Football has made an ardent plea to the government to develop a reliable covid passport that will allow large crowds to attend Premier League, EFL and National League games all season long.
The executive director of the top flight, Bill Bush, appeared before MPs Monday, making it clear that social distance – or games played behind closed doors – is a disaster for the national game.
Spectators have been allowed to attend the final two rounds of Premier League games as the rules have been relaxed somewhat under step three of the government’s roadmap to end the lockdown.
A socially distant audience of up to 10,000 spectators was allowed to return to the Premier League games last week
Bush said that while clubs were allowed to get up to 10,000 supporters, or a quarter of their stadium capacity, they barely broke even and that the ‘safety net’ of a covid certification program is needed to ensure large crowds in the coming months.
Premier League director Bill Bush said the parliament administration should prepare for covid passports
Football fears that even if the rules for sporting events are relaxed in the summer, allowing for greater attendance, a flare-up of the virus in the fall could result in new distance measures, or even no fans at all and after more than a year with almost none fans, that would be disastrous.
“Social detachment is not enough for us,” Bush told MPs. “It’s not great from a fan point of view, but economically it continues the torture.
“For many clubs, no opening at all would be better economically.”
The next key date in the government’s roadmap is June 21, the earliest date for the country to move to step four of the process, when all legal limits to social distance are lifted.
The approval of that step depends on an assessment of the level of covid infection in the country, the severity of the disease, the progress of the vaccination program and the emergence of variants of concern.
It is not clear whether the government will approve the lifting of social distancing on June 21, or whether capacity crowds will be penalized this summer at football matches and major sporting events, including Euro 2020, a full program of international cricket, the British Formula 1 Grand Prix on Silverstone and Wimbledon.
During trial events, fans were tested for covid before and after attending matches
Large capacity events are seen as potentially higher risk and may be subject to stricter rules. As a result, covid passports may still be required to allow large crowds at summer events, or to maintain high numbers if the virus makes a comeback later in the year.
Bush said it was important to do work now to ensure Covid certification was ready as and when needed.
‘We prefer a covid certification scheme that covers very much both vaccination and testing because it will likely require relapse.
‘We fall back on a certified population rather than social distance and all the destruction of opportunities and destruction of income that flow from [that]. ‘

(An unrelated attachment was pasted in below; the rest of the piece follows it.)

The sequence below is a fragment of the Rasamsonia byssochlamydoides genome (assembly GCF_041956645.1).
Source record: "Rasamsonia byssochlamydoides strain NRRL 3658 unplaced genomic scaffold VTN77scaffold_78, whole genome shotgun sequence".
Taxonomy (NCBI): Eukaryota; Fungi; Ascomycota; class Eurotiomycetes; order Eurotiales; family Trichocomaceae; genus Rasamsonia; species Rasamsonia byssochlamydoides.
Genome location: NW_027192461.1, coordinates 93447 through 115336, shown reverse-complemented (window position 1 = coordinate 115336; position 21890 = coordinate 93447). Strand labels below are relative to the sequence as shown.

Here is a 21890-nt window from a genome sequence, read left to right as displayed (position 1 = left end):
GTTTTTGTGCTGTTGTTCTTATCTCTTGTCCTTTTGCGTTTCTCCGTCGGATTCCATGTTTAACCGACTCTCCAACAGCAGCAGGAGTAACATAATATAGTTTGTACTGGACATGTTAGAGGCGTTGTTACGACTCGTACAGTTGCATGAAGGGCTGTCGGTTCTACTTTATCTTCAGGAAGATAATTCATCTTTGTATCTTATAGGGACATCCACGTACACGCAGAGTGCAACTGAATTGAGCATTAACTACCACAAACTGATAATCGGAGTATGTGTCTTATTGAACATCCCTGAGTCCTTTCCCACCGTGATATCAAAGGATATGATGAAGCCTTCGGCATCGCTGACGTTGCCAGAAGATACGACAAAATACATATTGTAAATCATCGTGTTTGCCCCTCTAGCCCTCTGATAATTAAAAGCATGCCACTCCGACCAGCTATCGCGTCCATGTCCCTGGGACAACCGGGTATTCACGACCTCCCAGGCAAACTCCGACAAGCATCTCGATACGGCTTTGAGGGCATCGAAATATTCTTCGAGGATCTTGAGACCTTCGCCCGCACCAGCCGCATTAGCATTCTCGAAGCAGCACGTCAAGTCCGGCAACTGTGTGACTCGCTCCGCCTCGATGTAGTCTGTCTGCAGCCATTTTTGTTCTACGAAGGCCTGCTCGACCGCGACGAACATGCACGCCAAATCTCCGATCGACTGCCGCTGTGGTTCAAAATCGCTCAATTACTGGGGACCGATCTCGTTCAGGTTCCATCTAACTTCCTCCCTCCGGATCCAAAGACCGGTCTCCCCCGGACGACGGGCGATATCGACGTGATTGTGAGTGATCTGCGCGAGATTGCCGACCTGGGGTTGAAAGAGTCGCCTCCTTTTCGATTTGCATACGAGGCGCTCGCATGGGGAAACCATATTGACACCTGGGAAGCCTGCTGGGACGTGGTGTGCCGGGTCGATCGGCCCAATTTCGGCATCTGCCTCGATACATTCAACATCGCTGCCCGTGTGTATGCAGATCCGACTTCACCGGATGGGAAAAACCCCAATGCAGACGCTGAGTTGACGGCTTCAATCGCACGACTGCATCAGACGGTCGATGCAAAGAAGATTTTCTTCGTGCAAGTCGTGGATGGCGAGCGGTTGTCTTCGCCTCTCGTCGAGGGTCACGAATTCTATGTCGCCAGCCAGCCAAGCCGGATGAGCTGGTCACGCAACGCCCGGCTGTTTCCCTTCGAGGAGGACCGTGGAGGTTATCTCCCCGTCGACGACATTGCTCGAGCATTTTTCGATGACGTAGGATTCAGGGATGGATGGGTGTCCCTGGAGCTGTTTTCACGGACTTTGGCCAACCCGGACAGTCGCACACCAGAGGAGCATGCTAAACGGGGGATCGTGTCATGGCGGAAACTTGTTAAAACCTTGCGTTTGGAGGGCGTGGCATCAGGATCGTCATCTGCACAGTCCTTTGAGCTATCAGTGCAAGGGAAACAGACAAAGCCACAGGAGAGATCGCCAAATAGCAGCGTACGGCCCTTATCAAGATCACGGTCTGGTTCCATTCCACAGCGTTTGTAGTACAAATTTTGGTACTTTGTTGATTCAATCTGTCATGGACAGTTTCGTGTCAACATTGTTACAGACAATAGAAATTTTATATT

Sport is desperate for a way to get back to the hustle and bustle safely this summer and beyond
Covid certification, popularly known as covid passports, would involve a vaccination record or a recent test for the virus, confirming that a person is covid-free at the time.
“To know that tested, operational covid certification is available at very short notice would be a great reassurance,” Bush told the Public Administration and Constitutional Affairs Committee.
“Knowing that there is a setback, knowing that we can keep going all season means we can plan, invest, recruit and train staff and we know we can keep people working for that period.”
The government has yet to disclose its covid certification plans, which is currently under review within the Cabinet Office.
Bush said clubs welcomed fans to reconnect with supporters instead of making money
Since the end of April, the government has held pilot events to monitor the spread of covid in the crowd and the effectiveness of mitigation measures such as masks, ventilation and testing.
The report has yet to be published, but what we’ve heard so far is that at the current level of prevalence, sporting events – the more outdoor events at least, and I think it applies to the indoor events as well – there is no significantly increased transmission. risk of turnout that has taken place, ”Bush said.
But he said that testing attendees was “a real burden” and “a pain in the neck.”
He suggested that a ‘vaccine passport’ would eliminate the need for testing and reduce the burden on sites.
A government spokesman said: ‘COVID status certification could play an important role, both nationally and internationally, as a temporary measure.
It could potentially play a role in safely opening higher risk settings and would take into account a recent negative test, vaccination or natural immunity.
‘We are considering a range of evidence around COVID status certification, this review is ongoing and no final decisions have been made yet.